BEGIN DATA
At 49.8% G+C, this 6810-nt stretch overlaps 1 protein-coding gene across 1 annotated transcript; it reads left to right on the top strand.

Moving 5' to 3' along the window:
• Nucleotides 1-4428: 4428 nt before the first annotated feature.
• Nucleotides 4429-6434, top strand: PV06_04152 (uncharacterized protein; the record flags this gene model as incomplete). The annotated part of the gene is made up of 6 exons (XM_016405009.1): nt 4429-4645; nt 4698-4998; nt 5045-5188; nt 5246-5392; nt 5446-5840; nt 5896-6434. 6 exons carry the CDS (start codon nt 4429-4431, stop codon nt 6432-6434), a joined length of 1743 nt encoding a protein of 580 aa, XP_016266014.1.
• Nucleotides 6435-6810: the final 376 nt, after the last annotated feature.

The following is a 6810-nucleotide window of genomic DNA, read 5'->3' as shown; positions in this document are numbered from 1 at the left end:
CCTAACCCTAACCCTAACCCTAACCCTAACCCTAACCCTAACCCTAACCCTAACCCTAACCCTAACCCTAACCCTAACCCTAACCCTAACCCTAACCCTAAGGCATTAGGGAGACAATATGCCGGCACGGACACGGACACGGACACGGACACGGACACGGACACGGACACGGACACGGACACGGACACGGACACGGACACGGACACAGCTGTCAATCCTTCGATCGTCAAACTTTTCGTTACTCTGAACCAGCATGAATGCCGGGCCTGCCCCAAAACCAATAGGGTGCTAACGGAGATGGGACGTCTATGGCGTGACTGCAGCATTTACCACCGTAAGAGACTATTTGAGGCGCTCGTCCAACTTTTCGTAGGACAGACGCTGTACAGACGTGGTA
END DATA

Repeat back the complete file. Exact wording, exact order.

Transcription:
At 49.8% G+C, this 6810-nt stretch overlaps 1 protein-coding gene across 1 annotated transcript; it reads left to right on the top strand.

Moving 5' to 3' along the window:
• Nucleotides 1-4428: 4428 nt before the first annotated feature.
• Nucleotides 4429-6434, top strand: PV06_04152 (uncharacterized protein; the record flags this gene model as incomplete). The annotated part of the gene is made up of 6 exons (XM_016405009.1): nt 4429-4645; nt 4698-4998; nt 5045-5188; nt 5246-5392; nt 5446-5840; nt 5896-6434. 6 exons carry the CDS (start codon nt 4429-4431, stop codon nt 6432-6434), a joined length of 1743 nt encoding a protein of 580 aa, XP_016266014.1.
• Nucleotides 6435-6810: the final 376 nt, after the last annotated feature.

The following is a 6810-nucleotide window of genomic DNA, read 5'->3' as shown; positions in this document are numbered from 1 at the left end:
CCTAACCCTAACCCTAACCCTAACCCTAACCCTAACCCTAACCCTAACCCTAACCCTAACCCTAACCCTAACCCTAACCCTAACCCTAACCCTAACCCTAAGGCATTAGGGAGACAATATGCCGGCACGGACACGGACACGGACACGGACACGGACACGGACACGGACACGGACACGGACACGGACACGGACACGGACACGGACACAGCTGTCAATCCTTCGATCGTCAAACTTTTCGTTACTCTGAACCAGCATGAATGCCGGGCCTGCCCCAAAACCAATAGGGTGCTAACGGAGATGGGACGTCTATGGCGTGACTGCAGCATTTACCACCGTAAGAGACTATTTGAGGCGCTCGTCCAACTTTTCGTAGGACAGACGCTGTACAGACGTGGTA